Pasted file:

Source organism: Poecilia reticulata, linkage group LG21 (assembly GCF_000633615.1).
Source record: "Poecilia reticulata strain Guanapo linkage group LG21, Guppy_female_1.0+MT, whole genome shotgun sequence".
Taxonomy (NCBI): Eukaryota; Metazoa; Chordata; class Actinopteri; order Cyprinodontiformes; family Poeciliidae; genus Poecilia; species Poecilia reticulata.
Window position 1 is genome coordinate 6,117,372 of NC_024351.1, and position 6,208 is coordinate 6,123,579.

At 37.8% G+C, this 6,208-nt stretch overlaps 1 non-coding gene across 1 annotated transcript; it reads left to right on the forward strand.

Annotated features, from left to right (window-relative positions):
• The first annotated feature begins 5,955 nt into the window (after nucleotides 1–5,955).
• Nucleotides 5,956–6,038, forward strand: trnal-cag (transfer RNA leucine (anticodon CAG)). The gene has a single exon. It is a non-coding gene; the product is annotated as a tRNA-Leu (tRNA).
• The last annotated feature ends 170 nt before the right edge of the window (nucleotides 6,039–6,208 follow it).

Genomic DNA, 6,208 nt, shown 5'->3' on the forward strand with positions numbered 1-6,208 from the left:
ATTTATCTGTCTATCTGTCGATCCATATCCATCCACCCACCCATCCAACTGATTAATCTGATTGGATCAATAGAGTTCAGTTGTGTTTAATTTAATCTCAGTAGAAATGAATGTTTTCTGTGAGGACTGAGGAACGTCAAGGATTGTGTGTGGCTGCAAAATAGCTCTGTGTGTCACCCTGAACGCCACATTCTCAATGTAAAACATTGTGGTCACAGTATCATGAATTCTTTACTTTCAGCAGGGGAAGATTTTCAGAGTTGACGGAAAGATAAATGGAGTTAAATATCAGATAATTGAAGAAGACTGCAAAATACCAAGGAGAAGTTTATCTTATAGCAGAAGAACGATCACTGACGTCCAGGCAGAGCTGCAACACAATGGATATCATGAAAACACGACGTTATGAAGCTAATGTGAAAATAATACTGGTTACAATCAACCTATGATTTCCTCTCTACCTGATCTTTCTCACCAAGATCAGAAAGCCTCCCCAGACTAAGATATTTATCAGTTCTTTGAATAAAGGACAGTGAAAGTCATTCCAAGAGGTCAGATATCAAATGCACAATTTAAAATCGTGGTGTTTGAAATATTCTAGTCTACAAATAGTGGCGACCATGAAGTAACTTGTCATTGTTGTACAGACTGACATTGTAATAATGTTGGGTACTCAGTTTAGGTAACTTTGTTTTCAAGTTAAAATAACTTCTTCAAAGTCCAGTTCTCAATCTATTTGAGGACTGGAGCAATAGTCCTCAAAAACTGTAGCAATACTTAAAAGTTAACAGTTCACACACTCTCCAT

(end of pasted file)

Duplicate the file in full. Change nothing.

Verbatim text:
Source organism: Poecilia reticulata, linkage group LG21 (assembly GCF_000633615.1).
Source record: "Poecilia reticulata strain Guanapo linkage group LG21, Guppy_female_1.0+MT, whole genome shotgun sequence".
Taxonomy (NCBI): Eukaryota; Metazoa; Chordata; class Actinopteri; order Cyprinodontiformes; family Poeciliidae; genus Poecilia; species Poecilia reticulata.
Window position 1 is genome coordinate 6,117,372 of NC_024351.1, and position 6,208 is coordinate 6,123,579.

At 37.8% G+C, this 6,208-nt stretch overlaps 1 non-coding gene across 1 annotated transcript; it reads left to right on the forward strand.

Annotated features, from left to right (window-relative positions):
• The first annotated feature begins 5,955 nt into the window (after nucleotides 1–5,955).
• Nucleotides 5,956–6,038, forward strand: trnal-cag (transfer RNA leucine (anticodon CAG)). The gene has a single exon. It is a non-coding gene; the product is annotated as a tRNA-Leu (tRNA).
• The last annotated feature ends 170 nt before the right edge of the window (nucleotides 6,039–6,208 follow it).

Genomic DNA, 6,208 nt, shown 5'->3' on the forward strand with positions numbered 1-6,208 from the left:
ATTTATCTGTCTATCTGTCGATCCATATCCATCCACCCACCCATCCAACTGATTAATCTGATTGGATCAATAGAGTTCAGTTGTGTTTAATTTAATCTCAGTAGAAATGAATGTTTTCTGTGAGGACTGAGGAACGTCAAGGATTGTGTGTGGCTGCAAAATAGCTCTGTGTGTCACCCTGAACGCCACATTCTCAATGTAAAACATTGTGGTCACAGTATCATGAATTCTTTACTTTCAGCAGGGGAAGATTTTCAGAGTTGACGGAAAGATAAATGGAGTTAAATATCAGATAATTGAAGAAGACTGCAAAATACCAAGGAGAAGTTTATCTTATAGCAGAAGAACGATCACTGACGTCCAGGCAGAGCTGCAACACAATGGATATCATGAAAACACGACGTTATGAAGCTAATGTGAAAATAATACTGGTTACAATCAACCTATGATTTCCTCTCTACCTGATCTTTCTCACCAAGATCAGAAAGCCTCCCCAGACTAAGATATTTATCAGTTCTTTGAATAAAGGACAGTGAAAGTCATTCCAAGAGGTCAGATATCAAATGCACAATTTAAAATCGTGGTGTTTGAAATATTCTAGTCTACAAATAGTGGCGACCATGAAGTAACTTGTCATTGTTGTACAGACTGACATTGTAATAATGTTGGGTACTCAGTTTAGGTAACTTTGTTTTCAAGTTAAAATAACTTCTTCAAAGTCCAGTTCTCAATCTATTTGAGGACTGGAGCAATAGTCCTCAAAAACTGTAGCAATACTTAAAAGTTAACAGTTCACACACTCTCCAT